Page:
Merger vaults Molinaroli amongst highest-paid CEOs

Award, lump sum payments boost compensation above $45 million

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Johnson Controls chief executive officer Alex Molinaroli was already among the 200 highest-paid CEOs in the U.S., but JCI’s merger with Tyco International will likely vault him into him into the top 10 or 15, at least for a year.


Molinaroli’s total compensation from Johnson Controls International plc for fiscal 2016 was roughly $45.6 million after excluding changes in pension value. That total would have put him eighth on executive compensation data firm Equilar’s 2016 list of highest-paid CEOs, up from 91st and just ahead of Walt Disney Co. chairman and CEO Robert Iger.

Where Molinaroli will land on the 2017 version of the list remains to be seen as Equilar, which produces the list on conjunction with the New York Times, uses proxy statement’s filed by April 30 to compile its rankings and a number of companies will be filing updated information in the coming months.

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The list also is also subject to variation from year to year. In 2015, for example, $45.6 million would have ranked 11th. David Zaslav, Discovery Communications president and CEO, topped the list that year at $156 million, but was down to $32.4 million in 2016.

Molinaroli also isn’t likely to stay among the top paid CEOs. His 2016 pay was boosted by a $20 million restricted share unit award that was part of a renegotiated employment agreement as part of the merger. The merger also triggered other lump sum payments from Johnson Controls deferred payment plans.

The total figure also does not include Molinaroli’s salary earned for 11 months prior to the merger at the legacy Johnson Controls Inc. company.

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The merger agreement calls for Molinaroli to move from CEO to executive chairman 18 months after the deal is complete. The move is part of a succession plan that will promote former Tyco CEO George Oliver, currently JCI’s chief operating officer, to CEO of Johnson Controls.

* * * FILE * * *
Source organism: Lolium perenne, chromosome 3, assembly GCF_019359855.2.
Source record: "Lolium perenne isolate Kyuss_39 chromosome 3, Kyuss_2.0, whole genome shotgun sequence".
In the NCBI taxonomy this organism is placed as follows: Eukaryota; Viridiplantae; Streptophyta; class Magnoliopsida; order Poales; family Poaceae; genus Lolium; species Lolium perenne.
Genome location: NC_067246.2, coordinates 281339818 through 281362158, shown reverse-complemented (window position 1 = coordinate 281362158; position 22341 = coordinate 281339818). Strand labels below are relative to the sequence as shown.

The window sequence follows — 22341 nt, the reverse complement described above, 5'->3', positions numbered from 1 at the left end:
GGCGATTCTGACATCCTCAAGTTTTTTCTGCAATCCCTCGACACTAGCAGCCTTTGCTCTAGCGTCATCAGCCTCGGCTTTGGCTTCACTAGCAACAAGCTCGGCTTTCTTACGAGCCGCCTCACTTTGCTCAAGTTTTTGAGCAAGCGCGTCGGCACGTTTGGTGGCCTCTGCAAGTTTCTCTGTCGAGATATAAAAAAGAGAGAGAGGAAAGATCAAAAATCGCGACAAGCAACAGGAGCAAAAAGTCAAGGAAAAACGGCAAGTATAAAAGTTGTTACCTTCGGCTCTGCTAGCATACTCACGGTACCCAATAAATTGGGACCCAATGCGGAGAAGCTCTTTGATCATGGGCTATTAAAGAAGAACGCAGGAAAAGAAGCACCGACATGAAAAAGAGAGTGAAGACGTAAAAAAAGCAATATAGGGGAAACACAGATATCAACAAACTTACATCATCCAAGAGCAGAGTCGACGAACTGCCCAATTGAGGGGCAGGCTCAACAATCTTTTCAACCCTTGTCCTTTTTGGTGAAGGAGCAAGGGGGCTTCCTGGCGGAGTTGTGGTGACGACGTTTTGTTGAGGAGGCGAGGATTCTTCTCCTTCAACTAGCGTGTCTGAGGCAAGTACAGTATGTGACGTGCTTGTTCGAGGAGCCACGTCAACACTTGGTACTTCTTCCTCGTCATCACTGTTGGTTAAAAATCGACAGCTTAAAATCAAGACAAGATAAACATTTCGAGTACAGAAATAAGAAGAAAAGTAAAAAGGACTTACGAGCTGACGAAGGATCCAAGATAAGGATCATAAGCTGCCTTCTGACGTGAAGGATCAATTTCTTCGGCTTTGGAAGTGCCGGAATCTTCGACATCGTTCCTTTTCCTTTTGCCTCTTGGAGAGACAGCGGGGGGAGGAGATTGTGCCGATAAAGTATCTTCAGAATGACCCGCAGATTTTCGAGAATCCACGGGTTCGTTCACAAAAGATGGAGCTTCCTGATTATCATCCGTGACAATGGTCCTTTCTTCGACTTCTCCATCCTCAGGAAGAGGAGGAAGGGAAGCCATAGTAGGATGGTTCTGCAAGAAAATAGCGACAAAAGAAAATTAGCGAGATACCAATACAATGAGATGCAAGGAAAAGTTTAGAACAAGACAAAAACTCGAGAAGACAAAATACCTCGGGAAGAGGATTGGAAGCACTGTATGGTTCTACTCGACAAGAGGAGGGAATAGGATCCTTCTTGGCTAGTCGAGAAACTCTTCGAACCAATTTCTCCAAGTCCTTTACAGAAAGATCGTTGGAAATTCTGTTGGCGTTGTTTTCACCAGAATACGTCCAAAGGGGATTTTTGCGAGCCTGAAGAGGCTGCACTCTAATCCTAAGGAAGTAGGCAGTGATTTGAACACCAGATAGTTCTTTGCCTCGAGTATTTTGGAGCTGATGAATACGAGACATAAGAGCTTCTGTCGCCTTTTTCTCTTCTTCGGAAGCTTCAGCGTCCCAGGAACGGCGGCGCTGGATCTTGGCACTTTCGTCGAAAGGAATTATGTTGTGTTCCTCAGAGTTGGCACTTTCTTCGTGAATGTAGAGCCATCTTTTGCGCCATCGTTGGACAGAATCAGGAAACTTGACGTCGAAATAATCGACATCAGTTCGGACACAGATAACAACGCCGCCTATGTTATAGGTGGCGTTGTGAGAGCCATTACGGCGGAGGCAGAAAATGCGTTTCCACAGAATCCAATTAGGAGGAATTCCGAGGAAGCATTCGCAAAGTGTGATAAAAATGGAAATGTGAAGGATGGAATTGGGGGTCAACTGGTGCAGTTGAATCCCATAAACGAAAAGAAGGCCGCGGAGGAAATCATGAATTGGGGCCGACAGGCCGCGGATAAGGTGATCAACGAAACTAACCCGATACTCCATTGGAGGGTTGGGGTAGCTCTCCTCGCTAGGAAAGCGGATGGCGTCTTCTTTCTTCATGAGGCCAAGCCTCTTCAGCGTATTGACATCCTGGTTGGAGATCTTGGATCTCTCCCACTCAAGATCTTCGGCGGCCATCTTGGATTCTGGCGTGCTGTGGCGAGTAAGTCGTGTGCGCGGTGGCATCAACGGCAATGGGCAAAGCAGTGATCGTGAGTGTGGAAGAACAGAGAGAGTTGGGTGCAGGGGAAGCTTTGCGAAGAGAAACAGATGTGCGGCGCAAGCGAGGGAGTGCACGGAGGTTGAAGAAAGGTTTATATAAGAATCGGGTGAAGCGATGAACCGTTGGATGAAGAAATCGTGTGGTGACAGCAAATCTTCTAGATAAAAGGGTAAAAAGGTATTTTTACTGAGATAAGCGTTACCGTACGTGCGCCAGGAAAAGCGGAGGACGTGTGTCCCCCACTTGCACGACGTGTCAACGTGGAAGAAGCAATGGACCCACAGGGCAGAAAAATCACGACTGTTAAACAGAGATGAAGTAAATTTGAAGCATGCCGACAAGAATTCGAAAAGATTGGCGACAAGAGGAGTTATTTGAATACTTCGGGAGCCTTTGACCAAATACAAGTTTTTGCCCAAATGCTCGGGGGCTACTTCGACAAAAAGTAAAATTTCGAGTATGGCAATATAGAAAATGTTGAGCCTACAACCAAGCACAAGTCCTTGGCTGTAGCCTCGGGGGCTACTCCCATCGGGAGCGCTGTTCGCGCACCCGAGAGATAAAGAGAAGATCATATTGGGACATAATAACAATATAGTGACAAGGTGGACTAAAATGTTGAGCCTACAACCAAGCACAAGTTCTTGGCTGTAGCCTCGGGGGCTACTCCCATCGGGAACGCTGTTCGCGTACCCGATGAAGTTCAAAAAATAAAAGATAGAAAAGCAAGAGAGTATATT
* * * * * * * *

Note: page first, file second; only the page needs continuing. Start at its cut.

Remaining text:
Under his previous employment agreement, moving to executive chairman would likely have given Molinaroli “good reason” to collect a cash severance payment valued at $41 million at the end of the company’s most recent fiscal year, according to SEC filings.

Instead, Molinaroli won’t receive any severance payment in connection with the merger. The company’s filings note legacy Johnson Controls compensation committee felt the $20 million grant was “a shareholder friendly vehicle to facilitate the consummation of the merger and the success of the integration.”

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Molinaroli’s total compensation from the new combined company included a $135,167 base salary (covering roughly one month after the merger closed, about $1,622,000 million annually), $27 million in stock awards, about $5.5 million in non-equity compensation, and $13.1 million in lump sum payments from deferred compensation plans triggered by the merger.

In contrast, Molinaroli had a base salary of $1,575,000 in 2015 and was awarded $10.6 million in stock and options, $4.6 million in non-equity incentives and $526,059 for all other compensation.

The other named executive officer of the new company also saw a boost to their total compensation. Oliver’s total increased from $8.9 million to $9.6 million. Like Molinaroli, the merger would have triggered a change of control payment for Oliver, but he renegotiated his employment agreement. His base salary will increase from around $1 million to $1.25 million and other incentives have been set. Oliver would have been in-line for a roughly $15 million payout because of the merger.

Other executives who made the move from Johnson Controls to the new combined company included Brian Stief, now executive vice president and chief financial officer, and William Jackson, now president for global products, building technologies and solutions. Stief’s compensation increased from $4.3 million to $5.9 million, plus 11 months of salary from JCI. Without his JCI salary included, Jackson decreased slightly from $4.7 million to $4.6.

Both men benefited from restricted stock awards as part of the merger and lump sum payments from deferred compensation.

Bruce McDonald, now chairman and CEO of Adient, saw his total compensation increase from $9 million to $12.6 million, excluding pension changes and his legacy JCI salary. Adient, formerly the automotive seating business at Johnson Controls, was spun off from the new combined company at the end of October.


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